The dumb blonde is a familiar character, first appearing in a French play called ‘Les Curiosités de la Foire’ (1775), inspired by Rosalie Duthé, a French courtesan believed to be beautiful yet empty-headed. It’s a trope that has persisted into cinema: from Amanda Seyfried in Mean Girls to Jean Harlow in Platinum Blonde and Bombshell. If a girl has blonde hair, it’s usually a tell-tale sign that she’s naïve and stupid. Often though, these films do not make engaging observations about sexual objectification and white middle-class identity. The blonde is frequently cast as the mean girl who abuses her power, her hair functioning as shorthand for wealthy whiteness with few BIPOC characters portrayed as blonde. The blonde tends to use her power to perpetuate hierarchies of classicism, racism, misogyny, heteronormativity, and ableism that keep the privileged white woman at the top. However, instead of making social commentary on privilege, films frequently use the blonde to reveal a deep misogynistic contempt for young women.
I don’t view the dumb blonde as a victim to these cinematic moulds though. Modern articulations have subverted expectations and shown these women wielding immense power for good in response to being severely underestimated. Cher isn’t just a ditz with daddy’s credit card in Clueless, if you look at her report card and her character development, she is incredibly intelligent and supportive. And who can forget Elle Woods in Legally Blonde, not a bimbo with a baby voice but someone who got into Harvard Law School and uplifted those around her. What, like it’s hard?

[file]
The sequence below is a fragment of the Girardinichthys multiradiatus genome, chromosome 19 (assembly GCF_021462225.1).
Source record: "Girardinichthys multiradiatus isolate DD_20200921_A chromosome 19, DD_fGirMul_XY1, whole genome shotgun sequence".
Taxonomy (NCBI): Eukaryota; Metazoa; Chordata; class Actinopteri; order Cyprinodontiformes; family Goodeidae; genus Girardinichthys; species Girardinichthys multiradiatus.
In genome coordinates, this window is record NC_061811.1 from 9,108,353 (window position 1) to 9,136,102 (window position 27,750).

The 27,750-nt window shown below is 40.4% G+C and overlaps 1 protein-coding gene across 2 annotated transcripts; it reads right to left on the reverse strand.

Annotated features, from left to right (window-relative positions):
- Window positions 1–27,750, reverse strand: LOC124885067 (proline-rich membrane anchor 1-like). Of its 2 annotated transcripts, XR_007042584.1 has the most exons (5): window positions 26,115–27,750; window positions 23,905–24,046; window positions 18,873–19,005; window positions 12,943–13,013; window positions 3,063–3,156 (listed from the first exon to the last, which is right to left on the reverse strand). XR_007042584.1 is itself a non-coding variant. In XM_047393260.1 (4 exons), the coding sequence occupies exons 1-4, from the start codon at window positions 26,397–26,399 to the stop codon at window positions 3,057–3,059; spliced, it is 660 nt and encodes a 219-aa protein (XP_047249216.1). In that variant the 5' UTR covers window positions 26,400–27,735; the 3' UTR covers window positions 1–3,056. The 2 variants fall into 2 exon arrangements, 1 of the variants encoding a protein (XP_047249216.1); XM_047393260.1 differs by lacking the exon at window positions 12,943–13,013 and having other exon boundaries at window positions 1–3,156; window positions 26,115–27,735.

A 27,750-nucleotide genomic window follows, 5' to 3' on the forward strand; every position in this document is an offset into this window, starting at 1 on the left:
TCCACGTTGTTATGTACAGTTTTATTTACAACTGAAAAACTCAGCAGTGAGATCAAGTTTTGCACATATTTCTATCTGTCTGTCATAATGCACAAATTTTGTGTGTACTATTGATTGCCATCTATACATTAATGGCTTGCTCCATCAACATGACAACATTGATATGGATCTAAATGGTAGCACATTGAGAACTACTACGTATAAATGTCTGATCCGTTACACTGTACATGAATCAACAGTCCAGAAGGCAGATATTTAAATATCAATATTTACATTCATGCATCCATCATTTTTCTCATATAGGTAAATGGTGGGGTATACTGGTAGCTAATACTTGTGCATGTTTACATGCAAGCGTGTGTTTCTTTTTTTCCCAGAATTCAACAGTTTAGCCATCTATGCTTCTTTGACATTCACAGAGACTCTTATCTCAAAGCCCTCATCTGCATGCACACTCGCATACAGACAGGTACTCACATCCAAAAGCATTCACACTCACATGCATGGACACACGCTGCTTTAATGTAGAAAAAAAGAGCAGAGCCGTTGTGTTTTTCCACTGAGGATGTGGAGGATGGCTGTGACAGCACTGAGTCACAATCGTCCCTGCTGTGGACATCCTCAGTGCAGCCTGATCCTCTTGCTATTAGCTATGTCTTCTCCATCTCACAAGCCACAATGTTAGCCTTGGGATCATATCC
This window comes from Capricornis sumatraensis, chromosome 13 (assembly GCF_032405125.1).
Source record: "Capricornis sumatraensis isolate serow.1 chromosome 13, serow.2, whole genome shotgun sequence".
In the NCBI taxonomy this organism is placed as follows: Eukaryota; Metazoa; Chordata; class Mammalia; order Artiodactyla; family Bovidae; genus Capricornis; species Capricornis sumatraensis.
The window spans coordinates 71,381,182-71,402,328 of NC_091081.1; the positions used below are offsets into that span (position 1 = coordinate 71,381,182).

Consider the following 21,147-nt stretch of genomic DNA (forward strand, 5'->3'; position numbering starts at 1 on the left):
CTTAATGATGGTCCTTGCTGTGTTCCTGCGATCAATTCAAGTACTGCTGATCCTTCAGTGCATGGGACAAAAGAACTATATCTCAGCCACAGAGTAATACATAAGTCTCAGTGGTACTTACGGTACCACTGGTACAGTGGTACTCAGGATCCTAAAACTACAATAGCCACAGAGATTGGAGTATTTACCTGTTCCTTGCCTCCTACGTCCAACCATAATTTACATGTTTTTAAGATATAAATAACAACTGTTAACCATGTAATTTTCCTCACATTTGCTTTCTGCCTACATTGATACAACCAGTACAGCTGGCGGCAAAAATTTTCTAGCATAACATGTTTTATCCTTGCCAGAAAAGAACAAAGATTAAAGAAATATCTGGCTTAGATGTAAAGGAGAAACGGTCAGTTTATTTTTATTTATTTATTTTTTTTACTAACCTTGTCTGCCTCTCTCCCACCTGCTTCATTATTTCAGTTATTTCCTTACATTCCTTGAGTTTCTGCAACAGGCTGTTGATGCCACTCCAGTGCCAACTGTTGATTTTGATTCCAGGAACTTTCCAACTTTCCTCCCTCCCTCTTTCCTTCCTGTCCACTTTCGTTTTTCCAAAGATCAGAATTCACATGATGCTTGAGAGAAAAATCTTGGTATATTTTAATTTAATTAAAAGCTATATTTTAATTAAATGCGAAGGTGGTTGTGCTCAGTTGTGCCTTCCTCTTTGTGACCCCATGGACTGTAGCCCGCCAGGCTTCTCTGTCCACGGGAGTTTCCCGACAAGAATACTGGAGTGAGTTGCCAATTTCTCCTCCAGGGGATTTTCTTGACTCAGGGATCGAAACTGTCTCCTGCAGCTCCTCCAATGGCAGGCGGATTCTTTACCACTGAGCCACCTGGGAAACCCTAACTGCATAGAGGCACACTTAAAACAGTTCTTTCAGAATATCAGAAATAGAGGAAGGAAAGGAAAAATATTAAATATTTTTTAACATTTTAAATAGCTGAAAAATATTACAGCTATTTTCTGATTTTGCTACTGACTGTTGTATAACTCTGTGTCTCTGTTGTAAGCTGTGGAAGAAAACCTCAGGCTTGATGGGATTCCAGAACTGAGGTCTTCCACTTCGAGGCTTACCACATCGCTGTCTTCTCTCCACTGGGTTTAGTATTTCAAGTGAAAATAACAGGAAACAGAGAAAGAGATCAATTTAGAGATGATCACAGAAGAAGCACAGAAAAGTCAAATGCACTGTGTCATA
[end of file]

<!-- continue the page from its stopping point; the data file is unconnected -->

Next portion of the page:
This isn’t exclusively modern, many earlier blondes began the resistance against sexist stereotypes including Lorelei Lee. When her brunette friend Dorothy also teasingly misunderstands certain social cues, it’s interpreted as wordplay and charming wit. When Lorelei seemingly misunderstands, it’s naivety for someone who is too dumb to be in on the joke. It evidences the classic blonde/brunette dichotomy that has persisted in Gossip Girl and Riverdale and the classic Marilyn versus Jackie question that reads as beauty versus brains competition, constricting femininity and pitting women against one another. However, Lorelei says herself “I can be smart when it’s important, but most men don’t like it” – in other words, it’s not that she doesn’t have the brains, it’s that men feel threatened that she does. She might as well then manipulate the stereotype to her advantage. The fact that Lorelei and Dorothy are best friends who support one another defies the blonde/brunette dichotomy and Marilyn’s stellar comic performance (I still cackle at her laryngitis joke) shows how the dumb blonde as a derogatory stereotype doesn’t stack up, over forty years before Elle Woods submitted her video essay to Harvard.